To what extent are animals conscious

Animal awareness

Table of Contents

1 Introduction:

2. Theoretical foundations:
2.1 Awareness
2.2 Possible function (meaning) of consciousness
2.3 Indicator for (animal) awareness

3. Trials, observations and experiments on animal consciousness
3.1 Complex behavior = awareness?
3.2 Thinking
3.3 Self-centered behavior - experiments with mirrors

4. Synthesis & Outlook

5. Literature

1 Introduction:

Do animals have consciousness? Do people have a consciousness? According to the concept of solipsism, one can ultimately only be certain about one's own consciousness. The famous statement “Cogito, ergo sum” (I think - therefore I am) comes from R. Descartes (1596-1650). However, he did not attribute this ability to the animals. He took the view that consciousness and thinking are reserved exclusively for humans. Animals would function like automatons, whose senses and volitions run purely mechanically and according to physical principles. But the biologist Ernst Haeckel already expressed himself in his book at the end of the 19th century "The world riddles" about human and animal consciousness in a view that comes very close to today's:

“But the higher associative activity of their brains, the formation of judgments and their connection to conclusions, thinking and consciousness in the narrower sense, are similarly developed in them as in man - only different in degree, not in type. On the other hand, it is not possible to define precisely the limit at which, on the lower levels of animal life, consciousness is first recognizable as such. [] In my personal opinion, among the various contradicting theories, the most probable assumption seems to me that the creation of consciousness is linked to the centralization of the nervous system, which is still lacking in the lower classes of animals. " (Haeckel, 1899, chapter 10)

Knowledge of the characteristics and functions of animal consciousness can help clarify the development and better understanding of human consciousness. Therefore, a variety of experiments on animal consciousness are carried out. In particular, animal species with a high “cephalization index” and great apes, some of which are genetically identical to humans by up to 98.4% (Preiß, 2003)), are of great interest.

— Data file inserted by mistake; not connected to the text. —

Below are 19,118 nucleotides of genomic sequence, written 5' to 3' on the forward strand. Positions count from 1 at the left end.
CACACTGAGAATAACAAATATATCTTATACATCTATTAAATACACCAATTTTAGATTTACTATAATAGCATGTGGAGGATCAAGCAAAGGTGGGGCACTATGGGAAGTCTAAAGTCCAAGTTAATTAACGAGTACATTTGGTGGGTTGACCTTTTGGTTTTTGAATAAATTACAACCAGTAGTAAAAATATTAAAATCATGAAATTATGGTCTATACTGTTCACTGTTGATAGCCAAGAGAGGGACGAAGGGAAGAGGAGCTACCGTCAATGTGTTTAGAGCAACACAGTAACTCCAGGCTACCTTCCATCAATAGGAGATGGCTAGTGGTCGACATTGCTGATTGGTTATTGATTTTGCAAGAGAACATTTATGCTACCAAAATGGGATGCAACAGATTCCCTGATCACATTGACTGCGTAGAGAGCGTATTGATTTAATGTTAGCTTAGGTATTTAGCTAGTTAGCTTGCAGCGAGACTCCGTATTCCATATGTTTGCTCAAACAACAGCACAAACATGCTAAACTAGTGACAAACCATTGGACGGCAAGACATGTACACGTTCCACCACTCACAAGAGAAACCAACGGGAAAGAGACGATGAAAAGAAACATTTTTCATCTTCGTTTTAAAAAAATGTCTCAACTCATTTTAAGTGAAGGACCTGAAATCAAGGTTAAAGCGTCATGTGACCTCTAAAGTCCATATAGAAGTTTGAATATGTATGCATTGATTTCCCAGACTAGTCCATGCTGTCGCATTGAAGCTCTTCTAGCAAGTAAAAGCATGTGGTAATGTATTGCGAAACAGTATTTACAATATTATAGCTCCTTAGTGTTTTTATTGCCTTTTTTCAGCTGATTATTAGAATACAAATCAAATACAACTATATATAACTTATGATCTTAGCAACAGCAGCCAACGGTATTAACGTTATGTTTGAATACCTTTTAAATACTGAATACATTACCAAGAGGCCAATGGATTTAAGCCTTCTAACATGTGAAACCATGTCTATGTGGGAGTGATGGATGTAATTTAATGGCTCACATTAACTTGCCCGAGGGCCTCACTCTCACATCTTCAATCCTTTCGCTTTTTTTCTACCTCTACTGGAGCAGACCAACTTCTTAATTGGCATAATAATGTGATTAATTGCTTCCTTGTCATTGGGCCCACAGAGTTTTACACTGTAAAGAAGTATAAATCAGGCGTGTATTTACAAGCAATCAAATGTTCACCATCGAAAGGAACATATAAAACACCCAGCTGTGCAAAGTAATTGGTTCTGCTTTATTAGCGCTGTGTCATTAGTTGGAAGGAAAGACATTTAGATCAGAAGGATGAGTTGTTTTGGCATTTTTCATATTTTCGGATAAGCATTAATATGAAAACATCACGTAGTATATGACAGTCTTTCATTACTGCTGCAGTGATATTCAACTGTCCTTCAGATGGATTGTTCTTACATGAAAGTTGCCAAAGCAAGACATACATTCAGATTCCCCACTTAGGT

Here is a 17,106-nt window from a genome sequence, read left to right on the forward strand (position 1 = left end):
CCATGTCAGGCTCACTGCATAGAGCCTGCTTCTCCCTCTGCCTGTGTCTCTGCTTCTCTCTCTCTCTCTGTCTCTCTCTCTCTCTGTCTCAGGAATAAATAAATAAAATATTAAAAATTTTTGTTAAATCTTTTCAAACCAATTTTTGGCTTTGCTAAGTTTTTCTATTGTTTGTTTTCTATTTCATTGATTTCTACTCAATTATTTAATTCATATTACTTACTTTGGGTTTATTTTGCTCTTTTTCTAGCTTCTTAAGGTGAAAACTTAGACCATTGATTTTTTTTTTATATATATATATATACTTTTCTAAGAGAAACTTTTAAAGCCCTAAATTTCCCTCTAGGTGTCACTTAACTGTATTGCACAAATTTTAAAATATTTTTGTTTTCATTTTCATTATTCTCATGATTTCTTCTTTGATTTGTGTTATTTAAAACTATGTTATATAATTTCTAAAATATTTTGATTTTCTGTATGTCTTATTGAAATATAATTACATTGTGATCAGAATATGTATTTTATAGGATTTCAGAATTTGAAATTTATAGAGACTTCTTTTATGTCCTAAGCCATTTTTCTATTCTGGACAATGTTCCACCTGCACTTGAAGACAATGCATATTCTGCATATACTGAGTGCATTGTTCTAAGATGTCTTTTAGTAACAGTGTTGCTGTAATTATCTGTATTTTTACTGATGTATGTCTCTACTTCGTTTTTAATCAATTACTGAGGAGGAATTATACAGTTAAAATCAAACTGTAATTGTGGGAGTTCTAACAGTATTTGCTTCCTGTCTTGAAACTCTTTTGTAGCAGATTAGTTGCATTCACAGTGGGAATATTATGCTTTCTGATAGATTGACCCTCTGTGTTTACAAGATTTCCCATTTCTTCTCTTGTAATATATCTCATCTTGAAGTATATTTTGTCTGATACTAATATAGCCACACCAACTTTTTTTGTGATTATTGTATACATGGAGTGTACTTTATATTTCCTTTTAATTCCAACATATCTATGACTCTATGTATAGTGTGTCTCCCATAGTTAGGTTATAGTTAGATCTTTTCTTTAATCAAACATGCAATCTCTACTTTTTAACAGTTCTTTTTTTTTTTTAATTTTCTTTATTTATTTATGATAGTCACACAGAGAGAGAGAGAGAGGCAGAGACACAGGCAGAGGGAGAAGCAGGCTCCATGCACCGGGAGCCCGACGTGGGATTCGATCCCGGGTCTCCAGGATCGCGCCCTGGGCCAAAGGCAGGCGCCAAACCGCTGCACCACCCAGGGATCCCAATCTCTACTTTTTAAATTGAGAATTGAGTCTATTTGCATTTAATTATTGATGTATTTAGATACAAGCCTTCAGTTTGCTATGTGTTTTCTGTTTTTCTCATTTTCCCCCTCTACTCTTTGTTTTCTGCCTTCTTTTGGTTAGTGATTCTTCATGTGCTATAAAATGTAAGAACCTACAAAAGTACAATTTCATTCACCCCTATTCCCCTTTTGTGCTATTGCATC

One of the biggest problems in researching animal consciousness is the lack of a language that we can understand. If this were complex enough, we could easily get information about its “mental processes”. Since this is not the case and we can only communicate with them to a very limited extent, one tries to gradually determine the extent of their cognitive abilities through the behavior of the animals in problematic situations.

2. Theoretical foundations:

Although modern imaging methods such as f-MRT, CT or PET have made it possible to determine relatively precisely those brain regions where certain cognitive processes are taking place, this does not explain consciousness. The emergence of consciousness remains one of the greatest mysteries in science.

In many simple and not very extensive dictionaries, one often only finds the term unconsciousness. This alone suggests how difficult it is to define consciousness.

2.1 Awareness

According to Zimbardo's (1995, p. 223) view, awareness is the general term for awareness. This includes the “stream of immediate experience”, which is made up of perceptions, thoughts, feelings and desires, and which fills our conscious experience. It also includes being aware of yourself as a being that exists separately from other living beings. Concentrated awareness expresses itself as attention.

"The terms" conscious "and" consciousness "denote a number of different phenomena in everyday psychology" (Metzinger, 1999, p.1) - this alone expresses how broad the definitions for consciousness are and how difficult it is to clearly understand consciousness rewrite.

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End of the reading sample from 12 pages